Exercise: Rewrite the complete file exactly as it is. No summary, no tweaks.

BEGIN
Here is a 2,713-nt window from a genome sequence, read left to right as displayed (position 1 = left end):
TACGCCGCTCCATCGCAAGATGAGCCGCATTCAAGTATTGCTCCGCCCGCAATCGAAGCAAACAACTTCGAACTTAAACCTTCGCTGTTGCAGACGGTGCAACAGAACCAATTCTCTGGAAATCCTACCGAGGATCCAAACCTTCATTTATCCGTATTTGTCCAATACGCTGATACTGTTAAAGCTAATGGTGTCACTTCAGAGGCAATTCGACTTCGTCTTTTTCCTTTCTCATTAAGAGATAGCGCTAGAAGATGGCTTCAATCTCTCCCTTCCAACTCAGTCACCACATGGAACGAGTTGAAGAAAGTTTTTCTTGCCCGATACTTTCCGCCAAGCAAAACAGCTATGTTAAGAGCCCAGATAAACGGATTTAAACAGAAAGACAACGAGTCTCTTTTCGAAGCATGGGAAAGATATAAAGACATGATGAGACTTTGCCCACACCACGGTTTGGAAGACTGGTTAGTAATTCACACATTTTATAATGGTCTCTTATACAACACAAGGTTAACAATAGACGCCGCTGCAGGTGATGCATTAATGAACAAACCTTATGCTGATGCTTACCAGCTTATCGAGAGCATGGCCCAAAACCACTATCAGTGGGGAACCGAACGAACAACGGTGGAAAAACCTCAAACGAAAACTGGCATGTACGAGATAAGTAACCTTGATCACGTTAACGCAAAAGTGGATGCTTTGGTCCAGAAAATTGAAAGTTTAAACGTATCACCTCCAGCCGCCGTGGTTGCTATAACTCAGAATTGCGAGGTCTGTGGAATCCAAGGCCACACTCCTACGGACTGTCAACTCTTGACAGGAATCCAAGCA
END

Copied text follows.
Here is a 2,713-nt window from a genome sequence, read left to right as displayed (position 1 = left end):
TACGCCGCTCCATCGCAAGATGAGCCGCATTCAAGTATTGCTCCGCCCGCAATCGAAGCAAACAACTTCGAACTTAAACCTTCGCTGTTGCAGACGGTGCAACAGAACCAATTCTCTGGAAATCCTACCGAGGATCCAAACCTTCATTTATCCGTATTTGTCCAATACGCTGATACTGTTAAAGCTAATGGTGTCACTTCAGAGGCAATTCGACTTCGTCTTTTTCCTTTCTCATTAAGAGATAGCGCTAGAAGATGGCTTCAATCTCTCCCTTCCAACTCAGTCACCACATGGAACGAGTTGAAGAAAGTTTTTCTTGCCCGATACTTTCCGCCAAGCAAAACAGCTATGTTAAGAGCCCAGATAAACGGATTTAAACAGAAAGACAACGAGTCTCTTTTCGAAGCATGGGAAAGATATAAAGACATGATGAGACTTTGCCCACACCACGGTTTGGAAGACTGGTTAGTAATTCACACATTTTATAATGGTCTCTTATACAACACAAGGTTAACAATAGACGCCGCTGCAGGTGATGCATTAATGAACAAACCTTATGCTGATGCTTACCAGCTTATCGAGAGCATGGCCCAAAACCACTATCAGTGGGGAACCGAACGAACAACGGTGGAAAAACCTCAAACGAAAACTGGCATGTACGAGATAAGTAACCTTGATCACGTTAACGCAAAAGTGGATGCTTTGGTCCAGAAAATTGAAAGTTTAAACGTATCACCTCCAGCCGCCGTGGTTGCTATAACTCAGAATTGCGAGGTCTGTGGAATCCAAGGCCACACTCCTACGGACTGTCAACTCTTGACAGGAATCCAAGCA